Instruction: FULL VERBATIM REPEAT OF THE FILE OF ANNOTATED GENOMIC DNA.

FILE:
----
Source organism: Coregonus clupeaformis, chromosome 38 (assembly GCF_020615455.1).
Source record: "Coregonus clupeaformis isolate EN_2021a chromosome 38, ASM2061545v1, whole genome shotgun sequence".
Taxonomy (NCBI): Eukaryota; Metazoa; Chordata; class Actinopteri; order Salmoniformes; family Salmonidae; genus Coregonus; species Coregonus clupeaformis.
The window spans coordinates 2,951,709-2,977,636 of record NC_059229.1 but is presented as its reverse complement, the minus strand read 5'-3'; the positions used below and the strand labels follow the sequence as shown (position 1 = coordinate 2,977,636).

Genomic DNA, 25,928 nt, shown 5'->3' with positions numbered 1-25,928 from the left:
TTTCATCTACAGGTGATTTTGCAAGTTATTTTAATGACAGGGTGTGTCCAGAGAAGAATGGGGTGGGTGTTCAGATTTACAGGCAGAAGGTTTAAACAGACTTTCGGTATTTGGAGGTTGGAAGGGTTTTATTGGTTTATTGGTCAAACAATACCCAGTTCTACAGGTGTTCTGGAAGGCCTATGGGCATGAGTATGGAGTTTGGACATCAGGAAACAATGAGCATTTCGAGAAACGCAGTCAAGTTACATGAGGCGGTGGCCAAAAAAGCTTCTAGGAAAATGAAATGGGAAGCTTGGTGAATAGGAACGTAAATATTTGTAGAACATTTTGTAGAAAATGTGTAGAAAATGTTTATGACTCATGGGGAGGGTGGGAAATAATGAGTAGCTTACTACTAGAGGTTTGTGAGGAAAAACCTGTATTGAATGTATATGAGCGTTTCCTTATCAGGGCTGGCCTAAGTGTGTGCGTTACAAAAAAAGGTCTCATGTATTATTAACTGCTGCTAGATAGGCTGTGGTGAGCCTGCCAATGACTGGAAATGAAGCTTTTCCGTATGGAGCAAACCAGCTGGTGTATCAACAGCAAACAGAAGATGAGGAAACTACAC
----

Source organism: Coregonus clupeaformis, chromosome 38 (assembly GCF_020615455.1).
Source record: "Coregonus clupeaformis isolate EN_2021a chromosome 38, ASM2061545v1, whole genome shotgun sequence".
Taxonomy (NCBI): Eukaryota; Metazoa; Chordata; class Actinopteri; order Salmoniformes; family Salmonidae; genus Coregonus; species Coregonus clupeaformis.
The window spans coordinates 2,951,709-2,977,636 of record NC_059229.1 but is presented as its reverse complement, the minus strand read 5'-3'; the positions used below and the strand labels follow the sequence as shown (position 1 = coordinate 2,977,636).

Genomic DNA, 25,928 nt, shown 5'->3' with positions numbered 1-25,928 from the left:
TTTCATCTACAGGTGATTTTGCAAGTTATTTTAATGACAGGGTGTGTCCAGAGAAGAATGGGGTGGGTGTTCAGATTTACAGGCAGAAGGTTTAAACAGACTTTCGGTATTTGGAGGTTGGAAGGGTTTTATTGGTTTATTGGTCAAACAATACCCAGTTCTACAGGTGTTCTGGAAGGCCTATGGGCATGAGTATGGAGTTTGGACATCAGGAAACAATGAGCATTTCGAGAAACGCAGTCAAGTTACATGAGGCGGTGGCCAAAAAAGCTTCTAGGAAAATGAAATGGGAAGCTTGGTGAATAGGAACGTAAATATTTGTAGAACATTTTGTAGAAAATGTGTAGAAAATGTTTATGACTCATGGGGAGGGTGGGAAATAATGAGTAGCTTACTACTAGAGGTTTGTGAGGAAAAACCTGTATTGAATGTATATGAGCGTTTCCTTATCAGGGCTGGCCTAAGTGTGTGCGTTACAAAAAAAGGTCTCATGTATTATTAACTGCTGCTAGATAGGCTGTGGTGAGCCTGCCAATGACTGGAAATGAAGCTTTTCCGTATGGAGCAAACCAGCTGGTGTATCAACAGCAAACAGAAGATGAGGAAACTACAC